Don't panic--the majority of applicants a college admits do not receive likely letters. For example, in 2015 Harvard University sent out 300 likely letters. 200 of those letters went to athletes (likely letters are an important tool for schools to recruit those rare students who excel both academically and in athletics). The University of Pennsylvania sent out 400 likely letters in 2015. With a little rough math, that suggests that about one out of every six admitted students in the regular applicant pool received a likely letter. So if you received a likely letter, congratulations! The school saw you as an exceptional applicant and really wants you to attend. If you didn't get one? You're in the majority. You might be disappointed to not receive a likely letter, but the game certainly isn't over. 

What Does a Likely Letter Typically Say?

Every school will word their likely letters differently, but they tend to flatter the applicant and hint at the arrival of an acceptance letter in the future.

In general, you can expect something like this: "Greetings from the Office of Admissions at Ivy University! I'm writing to let you know how impressed my colleagues and I were with your many accomplishments on both inside and outside of the classroom. We feel that your talents and goals are a great match for Ivy University. While we don't send out official offers of admission until March 30th, we thought you'd like to know that you are very likely to be admitted. Congratulations!"

Does a Likely Letter Guarantee Admission?

While a likely letter doesn't guarantee you'll receive an acceptance letter, it's pretty close to a guarantee. Keep your grades up, don't get suspended or arrested, and you will almost certainly receive good news from the college that sent you the likely letter. The letter itself won't be worded to guarantee admissions since that would be an acceptance letter, and sending out acceptance letters ahead of the official notification date would break the school's policies.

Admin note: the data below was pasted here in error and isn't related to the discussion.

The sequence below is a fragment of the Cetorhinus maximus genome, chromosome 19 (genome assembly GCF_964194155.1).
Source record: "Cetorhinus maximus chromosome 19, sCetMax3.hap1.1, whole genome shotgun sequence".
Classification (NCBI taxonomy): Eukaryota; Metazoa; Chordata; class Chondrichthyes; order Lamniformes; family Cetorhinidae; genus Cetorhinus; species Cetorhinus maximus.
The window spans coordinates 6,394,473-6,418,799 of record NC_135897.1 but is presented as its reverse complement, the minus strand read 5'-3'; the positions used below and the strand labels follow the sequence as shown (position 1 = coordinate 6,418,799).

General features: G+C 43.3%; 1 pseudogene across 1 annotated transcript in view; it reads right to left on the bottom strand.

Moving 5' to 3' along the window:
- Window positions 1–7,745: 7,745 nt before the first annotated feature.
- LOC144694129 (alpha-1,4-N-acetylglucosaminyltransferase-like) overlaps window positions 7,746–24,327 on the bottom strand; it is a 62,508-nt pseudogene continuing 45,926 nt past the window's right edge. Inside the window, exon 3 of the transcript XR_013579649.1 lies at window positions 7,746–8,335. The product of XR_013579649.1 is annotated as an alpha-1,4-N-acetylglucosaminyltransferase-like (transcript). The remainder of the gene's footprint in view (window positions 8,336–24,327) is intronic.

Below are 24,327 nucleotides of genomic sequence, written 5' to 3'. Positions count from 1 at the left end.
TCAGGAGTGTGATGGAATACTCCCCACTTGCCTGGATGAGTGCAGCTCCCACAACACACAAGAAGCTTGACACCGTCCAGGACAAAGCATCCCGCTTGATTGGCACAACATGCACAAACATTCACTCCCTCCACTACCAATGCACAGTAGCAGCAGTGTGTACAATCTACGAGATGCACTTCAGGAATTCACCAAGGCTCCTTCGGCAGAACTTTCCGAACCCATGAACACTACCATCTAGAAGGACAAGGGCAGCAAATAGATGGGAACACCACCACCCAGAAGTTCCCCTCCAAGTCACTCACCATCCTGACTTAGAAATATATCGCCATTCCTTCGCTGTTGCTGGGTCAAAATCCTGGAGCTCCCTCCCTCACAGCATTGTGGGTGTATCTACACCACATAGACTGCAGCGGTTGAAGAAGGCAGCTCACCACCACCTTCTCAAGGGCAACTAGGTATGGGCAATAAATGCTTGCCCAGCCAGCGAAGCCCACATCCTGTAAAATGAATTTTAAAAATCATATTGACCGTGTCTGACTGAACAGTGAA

But yes, you can pretty much count on getting in.

Realize that even an official acceptance can be rescinded if your grades drop significantly, or you do something to get in trouble.

When Do Colleges Send Likely Letters?

February is the most common time to receive a likely letter, but they can come earlier or later. If you apply early in the fall, a few schools will even send out likely letters before the new year. This is particularly true if an athletic recruiter is actively working with admissions to woo the student.

What Schools Send Likely Letters?

Many colleges don't openly advertise their practices surrounding likely letters, so it's hard to know how many schools actually use them. That said, Harvard University, Yale University, the University of Pennsylvania and all the other Ivy League Schools use some form of likely letters. Most of the country's top universities and top liberal arts colleges also use likely letters.

Many colleges have rolling admissions, so they have no need for likely letters. They will simply send out an acceptance letter as soon as they have decided a student is a good match for the school.

Far more private colleges and universities use likely letters than public institutions, but a few of the most selective public universities such as the University of Virginia do use them.